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CROSS Safety Report

Tower crane - failure of loadbearing part

Report ID: 399 Published: 1 October 2014 Region: CROSS-UK

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Overview

A tower crane suffered a failure of one of its four main legs approximately 12m below the slew ring.

Key Learning Outcomes

For the construction team:

Full Report

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A tower crane suffered a failure of one of its four main legs approximately 12m below the slew ring. The fault was discovered, says the reporter, as a result of the tower crane operator noting some unusual banging and vibrations from what he believed to be the slewing ring (Figure 1). The crane was immediately taken out of service and an inspection carried out.

Image
Figure 1: location of the damaged mast section

This revealed that there was no fault with the slew ring but identified a failure in the leg (Figure 2). The crane was dismantled, the part replaced, and a new Certificate of Thorough Examination was issued by an independent company. At the time of reporting, it was not known what caused this failure and a full investigation is underway.

Image
Figure 2: failure in leg

This incident has been reported to the Health and Safety Executive (HSE) as a dangerous occurrence. The contractor issued an instruction to all sites to immediately carry out appropriate inspections of such cranes in consultation with the tower crane provider/operating company.

In an update the reporter has pointed out the recommendations from the Construction Plant-hire Association (CPA)Tower Crane Interest Group TIN042 Selection of Tower Cranes - Anticipated Utilization.  

These include the following ‘high intensity operations’ that are likely to increase fatigue in tower cranes:

  • Usage in excess of 10 hours per day

  • Planned lifts in excess of 6 lifts per hour

  • Risk of shock loading (emptying muck skips for instance)

  • Use largely within a restricted arc of operation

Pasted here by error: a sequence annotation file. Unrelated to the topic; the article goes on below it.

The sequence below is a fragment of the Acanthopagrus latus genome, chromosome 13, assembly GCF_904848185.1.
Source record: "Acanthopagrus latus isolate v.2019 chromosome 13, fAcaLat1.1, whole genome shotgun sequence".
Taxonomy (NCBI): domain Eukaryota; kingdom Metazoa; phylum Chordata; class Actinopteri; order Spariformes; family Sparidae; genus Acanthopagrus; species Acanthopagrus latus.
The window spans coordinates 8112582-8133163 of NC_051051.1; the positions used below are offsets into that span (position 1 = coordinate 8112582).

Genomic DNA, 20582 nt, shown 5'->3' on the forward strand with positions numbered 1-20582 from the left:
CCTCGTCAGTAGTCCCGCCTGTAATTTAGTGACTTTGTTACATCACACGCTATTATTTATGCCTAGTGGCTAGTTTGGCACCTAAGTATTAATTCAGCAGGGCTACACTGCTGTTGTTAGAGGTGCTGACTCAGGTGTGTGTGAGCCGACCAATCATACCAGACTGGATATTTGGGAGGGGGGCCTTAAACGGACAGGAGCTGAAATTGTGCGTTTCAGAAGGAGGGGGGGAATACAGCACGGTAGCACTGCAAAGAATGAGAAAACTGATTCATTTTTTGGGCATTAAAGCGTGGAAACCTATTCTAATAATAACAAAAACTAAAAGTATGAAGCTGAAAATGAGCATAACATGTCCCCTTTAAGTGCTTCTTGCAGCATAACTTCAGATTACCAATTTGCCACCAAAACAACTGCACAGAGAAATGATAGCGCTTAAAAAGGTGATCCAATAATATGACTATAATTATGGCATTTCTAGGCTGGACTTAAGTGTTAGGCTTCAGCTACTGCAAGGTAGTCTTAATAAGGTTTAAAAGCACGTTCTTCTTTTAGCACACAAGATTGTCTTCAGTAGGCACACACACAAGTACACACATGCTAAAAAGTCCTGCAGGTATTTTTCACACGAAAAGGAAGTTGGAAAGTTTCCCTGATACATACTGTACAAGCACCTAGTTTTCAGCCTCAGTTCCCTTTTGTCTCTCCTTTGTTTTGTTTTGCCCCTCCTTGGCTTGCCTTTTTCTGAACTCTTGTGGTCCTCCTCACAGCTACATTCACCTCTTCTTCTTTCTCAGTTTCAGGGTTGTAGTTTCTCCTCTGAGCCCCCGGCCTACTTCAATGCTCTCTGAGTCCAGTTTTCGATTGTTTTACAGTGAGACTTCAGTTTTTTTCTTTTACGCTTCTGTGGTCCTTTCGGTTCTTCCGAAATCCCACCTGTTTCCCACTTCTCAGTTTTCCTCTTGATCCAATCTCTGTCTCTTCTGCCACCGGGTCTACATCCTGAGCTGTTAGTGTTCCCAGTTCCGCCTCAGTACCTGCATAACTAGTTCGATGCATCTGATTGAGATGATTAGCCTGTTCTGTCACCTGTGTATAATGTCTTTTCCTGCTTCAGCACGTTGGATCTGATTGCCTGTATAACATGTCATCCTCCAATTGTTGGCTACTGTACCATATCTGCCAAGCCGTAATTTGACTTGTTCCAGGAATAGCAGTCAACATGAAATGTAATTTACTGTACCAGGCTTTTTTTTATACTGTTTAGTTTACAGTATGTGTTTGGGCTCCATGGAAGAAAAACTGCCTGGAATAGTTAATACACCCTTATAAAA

• Frequent use above 70% SWL

  • Short mast (20m or less)

  • Short jib (30m or less)

  • Permanently sited tower cranes in ship repair facilities, factories and plant yards

  • Use of radio controls with consequent loss of operator feedback

Expert Panel Comments

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The investigation is not yet complete but an obvious candidate for a failure of this kind is fatigue cracking. There are two phases of fatigue damage: crack initiation and crack propagation. Both phases are linked to repeated application of stress. Fatigue cracking is a potential mode of failure on any moving structure, but its initiation and rate of propagation are rather uncertain.

Hence a fundamental plank of safety is the ability to inspect with the objective of detecting a crack before it progresses far enough to be dangerous. This is a really good example of a near miss from which we can all learn.  Any piece of steelwork which is subjected to repeated and/or cyclic loading should be inspected for fatigue loading. 

The incident supports the need and obligation for regular inspections but also to consider whether the usage of a crane in some circumstances might warrant more frequent inspection? For example, lighter loads but very frequent and repetitive use (creating reversals of stress) may be more harmful than occasional heavy loads.

The recommendations in CPA TIN042 are to be welcomed. There are other structures which are composed of a kit of parts each of which may have had a different history of use; for example, temporary stages or even scaffolding. The history/residual fatigue life of the individual components will probably not be known. Is there a need for more rigorous systems for detecting fatigue in construction equipment components? It is taken very seriously in the aircraft industry.

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